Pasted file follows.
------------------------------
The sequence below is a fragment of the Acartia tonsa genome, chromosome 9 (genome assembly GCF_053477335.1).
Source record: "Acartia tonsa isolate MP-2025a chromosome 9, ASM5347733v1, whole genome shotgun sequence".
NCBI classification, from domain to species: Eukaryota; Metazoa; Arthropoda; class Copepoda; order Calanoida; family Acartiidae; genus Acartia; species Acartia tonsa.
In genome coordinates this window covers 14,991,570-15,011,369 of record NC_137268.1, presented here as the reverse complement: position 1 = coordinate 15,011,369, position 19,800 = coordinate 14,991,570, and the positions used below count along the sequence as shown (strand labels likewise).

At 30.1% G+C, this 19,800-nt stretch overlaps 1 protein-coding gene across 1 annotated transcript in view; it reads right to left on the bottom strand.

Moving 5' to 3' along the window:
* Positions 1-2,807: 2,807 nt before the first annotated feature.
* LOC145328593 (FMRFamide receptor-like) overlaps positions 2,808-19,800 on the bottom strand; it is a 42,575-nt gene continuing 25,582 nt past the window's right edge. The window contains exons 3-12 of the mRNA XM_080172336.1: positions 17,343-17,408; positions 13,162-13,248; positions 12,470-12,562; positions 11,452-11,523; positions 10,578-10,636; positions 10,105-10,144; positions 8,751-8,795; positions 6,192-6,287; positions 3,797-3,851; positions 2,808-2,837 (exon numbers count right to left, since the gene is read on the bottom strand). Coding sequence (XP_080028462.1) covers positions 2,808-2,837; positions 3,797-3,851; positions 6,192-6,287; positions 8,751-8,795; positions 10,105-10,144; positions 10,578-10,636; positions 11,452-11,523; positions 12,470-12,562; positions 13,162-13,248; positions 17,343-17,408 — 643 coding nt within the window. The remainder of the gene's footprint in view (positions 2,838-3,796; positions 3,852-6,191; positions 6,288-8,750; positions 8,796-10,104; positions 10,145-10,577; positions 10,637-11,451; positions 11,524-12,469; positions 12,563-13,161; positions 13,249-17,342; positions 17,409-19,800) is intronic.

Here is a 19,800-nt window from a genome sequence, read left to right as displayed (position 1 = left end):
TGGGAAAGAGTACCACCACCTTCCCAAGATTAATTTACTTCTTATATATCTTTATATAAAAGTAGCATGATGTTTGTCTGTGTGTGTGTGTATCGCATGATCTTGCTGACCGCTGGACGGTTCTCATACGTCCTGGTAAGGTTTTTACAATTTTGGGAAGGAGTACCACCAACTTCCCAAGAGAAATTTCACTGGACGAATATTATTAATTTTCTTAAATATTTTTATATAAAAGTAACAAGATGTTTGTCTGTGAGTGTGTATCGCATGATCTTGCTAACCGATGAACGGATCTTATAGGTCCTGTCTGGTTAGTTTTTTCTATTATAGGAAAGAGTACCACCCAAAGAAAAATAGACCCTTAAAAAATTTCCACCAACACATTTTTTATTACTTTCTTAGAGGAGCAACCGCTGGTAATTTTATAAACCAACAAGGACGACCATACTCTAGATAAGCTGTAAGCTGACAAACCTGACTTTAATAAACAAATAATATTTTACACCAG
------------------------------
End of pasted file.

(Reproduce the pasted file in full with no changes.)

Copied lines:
The sequence below is a fragment of the Acartia tonsa genome, chromosome 9 (genome assembly GCF_053477335.1).
Source record: "Acartia tonsa isolate MP-2025a chromosome 9, ASM5347733v1, whole genome shotgun sequence".
NCBI classification, from domain to species: Eukaryota; Metazoa; Arthropoda; class Copepoda; order Calanoida; family Acartiidae; genus Acartia; species Acartia tonsa.
In genome coordinates this window covers 14,991,570-15,011,369 of record NC_137268.1, presented here as the reverse complement: position 1 = coordinate 15,011,369, position 19,800 = coordinate 14,991,570, and the positions used below count along the sequence as shown (strand labels likewise).

At 30.1% G+C, this 19,800-nt stretch overlaps 1 protein-coding gene across 1 annotated transcript in view; it reads right to left on the bottom strand.

Moving 5' to 3' along the window:
* Positions 1-2,807: 2,807 nt before the first annotated feature.
* LOC145328593 (FMRFamide receptor-like) overlaps positions 2,808-19,800 on the bottom strand; it is a 42,575-nt gene continuing 25,582 nt past the window's right edge. The window contains exons 3-12 of the mRNA XM_080172336.1: positions 17,343-17,408; positions 13,162-13,248; positions 12,470-12,562; positions 11,452-11,523; positions 10,578-10,636; positions 10,105-10,144; positions 8,751-8,795; positions 6,192-6,287; positions 3,797-3,851; positions 2,808-2,837 (exon numbers count right to left, since the gene is read on the bottom strand). Coding sequence (XP_080028462.1) covers positions 2,808-2,837; positions 3,797-3,851; positions 6,192-6,287; positions 8,751-8,795; positions 10,105-10,144; positions 10,578-10,636; positions 11,452-11,523; positions 12,470-12,562; positions 13,162-13,248; positions 17,343-17,408 — 643 coding nt within the window. The remainder of the gene's footprint in view (positions 2,838-3,796; positions 3,852-6,191; positions 6,288-8,750; positions 8,796-10,104; positions 10,145-10,577; positions 10,637-11,451; positions 11,524-12,469; positions 12,563-13,161; positions 13,249-17,342; positions 17,409-19,800) is intronic.

Here is a 19,800-nt window from a genome sequence, read left to right as displayed (position 1 = left end):
TGGGAAAGAGTACCACCACCTTCCCAAGATTAATTTACTTCTTATATATCTTTATATAAAAGTAGCATGATGTTTGTCTGTGTGTGTGTGTATCGCATGATCTTGCTGACCGCTGGACGGTTCTCATACGTCCTGGTAAGGTTTTTACAATTTTGGGAAGGAGTACCACCAACTTCCCAAGAGAAATTTCACTGGACGAATATTATTAATTTTCTTAAATATTTTTATATAAAAGTAACAAGATGTTTGTCTGTGAGTGTGTATCGCATGATCTTGCTAACCGATGAACGGATCTTATAGGTCCTGTCTGGTTAGTTTTTTCTATTATAGGAAAGAGTACCACCCAAAGAAAAATAGACCCTTAAAAAATTTCCACCAACACATTTTTTATTACTTTCTTAGAGGAGCAACCGCTGGTAATTTTATAAACCAACAAGGACGACCATACTCTAGATAAGCTGTAAGCTGACAAACCTGACTTTAATAAACAAATAATATTTTACACCAG